'The Sortino ratio measures the risk-adjusted return of an investment asset, portfolio, or strategy. It is a modification of the Sharpe ratio but penalizes only those returns falling below a user-specified target or required rate of return, while the Sharpe ratio penalizes both upside and downside volatility equally. Though both ratios measure an investment's risk-adjusted return, they do so in significantly different ways that will frequently lead to differing conclusions as to the true nature of the investment's return-generating efficiency. The Sortino ratio is used as a way to compare the risk-adjusted performance of programs with differing risk and return profiles. In general, risk-adjusted returns seek to normalize the risk across programs and then see which has the higher return unit per risk.'

Using this definition on our asset we see for example:- Looking at the excess return divided by the downside deviation of 1.05 in the last 5 years of Vanguard 500 Index Fund, we see it is relatively lower, thus worse in comparison to the benchmark SPY (1.08)
- During the last 3 years, the downside risk / excess return profile is 0.95, which is lower, thus worse than the value of 0.98 from the benchmark.

'The Ulcer Index is a technical indicator that measures downside risk, in terms of both the depth and duration of price declines. The index increases in value as the price moves farther away from a recent high and falls as the price rises to new highs. The indicator is usually calculated over a 14-day period, with the Ulcer Index showing the percentage drawdown a trader can expect from the high over that period. The greater the value of the Ulcer Index, the longer it takes for a stock to get back to the former high.'

Applying this definition to our asset in some examples:- The Ulcer Ratio over 5 years of Vanguard 500 Index Fund is 5.62 , which is greater, thus worse compared to the benchmark SPY (5.59 ) in the same period.
- During the last 3 years, the Ulcer Ratio is 6.86 , which is greater, thus worse than the value of 6.83 from the benchmark.

'Maximum drawdown measures the loss in any losing period during a fund’s investment record. It is defined as the percent retrenchment from a fund’s peak value to the fund’s valley value. The drawdown is in effect from the time the fund’s retrenchment begins until a new fund high is reached. The maximum drawdown encompasses both the period from the fund’s peak to the fund’s valley (length), and the time from the fund’s valley to a new fund high (recovery). It measures the largest percentage drawdown that has occurred in any fund’s data record.'

Applying this definition to our asset in some examples:- Looking at the maximum reduction from previous high of -33.8 days in the last 5 years of Vanguard 500 Index Fund, we see it is relatively lower, thus worse in comparison to the benchmark SPY (-33.7 days)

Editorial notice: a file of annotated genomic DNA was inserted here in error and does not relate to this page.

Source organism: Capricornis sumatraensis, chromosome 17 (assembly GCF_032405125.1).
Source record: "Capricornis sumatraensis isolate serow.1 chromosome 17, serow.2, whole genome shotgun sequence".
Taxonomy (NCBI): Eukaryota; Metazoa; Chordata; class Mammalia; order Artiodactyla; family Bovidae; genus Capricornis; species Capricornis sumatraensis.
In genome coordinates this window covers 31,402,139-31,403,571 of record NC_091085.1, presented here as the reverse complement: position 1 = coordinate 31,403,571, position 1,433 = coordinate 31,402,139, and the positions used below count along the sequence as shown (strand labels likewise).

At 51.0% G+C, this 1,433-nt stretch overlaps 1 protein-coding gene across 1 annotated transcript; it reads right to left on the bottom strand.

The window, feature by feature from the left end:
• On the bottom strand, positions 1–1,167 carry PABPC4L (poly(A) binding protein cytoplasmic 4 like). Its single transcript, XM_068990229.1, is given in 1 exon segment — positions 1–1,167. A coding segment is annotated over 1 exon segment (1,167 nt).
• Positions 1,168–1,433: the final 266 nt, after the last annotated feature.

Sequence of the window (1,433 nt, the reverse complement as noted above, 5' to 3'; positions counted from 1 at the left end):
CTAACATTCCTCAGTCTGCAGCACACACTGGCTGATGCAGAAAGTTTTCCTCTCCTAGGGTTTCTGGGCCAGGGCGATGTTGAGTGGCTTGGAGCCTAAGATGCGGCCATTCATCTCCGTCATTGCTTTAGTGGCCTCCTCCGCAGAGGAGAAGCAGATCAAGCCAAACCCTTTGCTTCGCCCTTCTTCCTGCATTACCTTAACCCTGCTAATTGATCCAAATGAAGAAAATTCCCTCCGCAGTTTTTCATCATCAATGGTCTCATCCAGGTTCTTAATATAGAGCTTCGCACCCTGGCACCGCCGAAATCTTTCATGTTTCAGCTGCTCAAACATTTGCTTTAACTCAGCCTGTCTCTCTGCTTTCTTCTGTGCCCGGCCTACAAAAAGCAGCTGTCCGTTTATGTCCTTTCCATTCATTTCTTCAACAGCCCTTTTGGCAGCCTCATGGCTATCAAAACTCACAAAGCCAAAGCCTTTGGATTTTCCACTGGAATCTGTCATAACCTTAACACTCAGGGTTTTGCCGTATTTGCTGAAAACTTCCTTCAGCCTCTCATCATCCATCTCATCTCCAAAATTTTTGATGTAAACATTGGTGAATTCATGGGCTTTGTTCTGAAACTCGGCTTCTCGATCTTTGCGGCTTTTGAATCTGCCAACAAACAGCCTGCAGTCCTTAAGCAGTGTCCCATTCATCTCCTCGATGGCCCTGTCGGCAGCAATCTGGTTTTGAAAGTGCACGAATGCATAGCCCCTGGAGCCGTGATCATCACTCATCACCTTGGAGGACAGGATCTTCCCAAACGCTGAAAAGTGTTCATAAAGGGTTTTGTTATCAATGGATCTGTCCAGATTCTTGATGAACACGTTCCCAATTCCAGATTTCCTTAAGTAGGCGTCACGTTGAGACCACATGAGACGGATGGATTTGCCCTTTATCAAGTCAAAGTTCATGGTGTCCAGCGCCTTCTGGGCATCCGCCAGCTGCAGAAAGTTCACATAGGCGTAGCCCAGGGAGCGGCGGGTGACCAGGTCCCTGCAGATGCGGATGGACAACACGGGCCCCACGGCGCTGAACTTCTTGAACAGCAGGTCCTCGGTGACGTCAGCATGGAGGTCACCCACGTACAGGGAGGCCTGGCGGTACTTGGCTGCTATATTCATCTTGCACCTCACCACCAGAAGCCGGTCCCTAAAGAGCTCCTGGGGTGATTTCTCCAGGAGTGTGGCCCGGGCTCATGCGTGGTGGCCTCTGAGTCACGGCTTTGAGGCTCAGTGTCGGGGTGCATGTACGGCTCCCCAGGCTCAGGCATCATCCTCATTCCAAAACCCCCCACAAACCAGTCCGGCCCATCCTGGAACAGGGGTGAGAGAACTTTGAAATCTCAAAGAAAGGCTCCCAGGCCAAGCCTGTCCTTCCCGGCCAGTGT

- Looking at maximum reduction from previous high in of -33.8 days in the period of the last 3 years, we see it is relatively lower, thus worse in comparison to SPY (-33.7 days).

'The Drawdown Duration is the length of any peak to peak period, or the time between new equity highs. The Max Drawdown Duration is the worst (the maximum/longest) amount of time an investment has seen between peaks (equity highs) in days.'

Which means for our asset as example:- Looking at the maximum days under water of 139 days in the last 5 years of Vanguard 500 Index Fund, we see it is relatively larger, thus worse in comparison to the benchmark SPY (139 days)
- Looking at maximum days below previous high in of 139 days in the period of the last 3 years, we see it is relatively higher, thus worse in comparison to SPY (139 days).

'The Average Drawdown Duration is an extension of the Maximum Drawdown. However, this metric does not explain the drawdown in dollars or percentages, rather in days, weeks, or months. The Avg Drawdown Duration is the average amount of time an investment has seen between peaks (equity highs), or in other terms the average of time under water of all drawdowns. So in contrast to the Maximum duration it does not measure only one drawdown event but calculates the average of all.'

Applying this definition to our asset in some examples:- Compared with the benchmark SPY (33 days) in the period of the last 5 years, the average days below previous high of 33 days of Vanguard 500 Index Fund is larger, thus worse.
- Compared with SPY (35 days) in the period of the last 3 years, the average days below previous high of 35 days is higher, thus worse.

Historical returns have been extended using synthetic data.
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- Note that yearly returns do not equal the sum of monthly returns due to compounding.
- Performance results of Vanguard 500 Index Fund are hypothetical, do not account for slippage, fees or taxes, and are based on backtesting, which has many inherent limitations, some of which are described in our Terms of Use.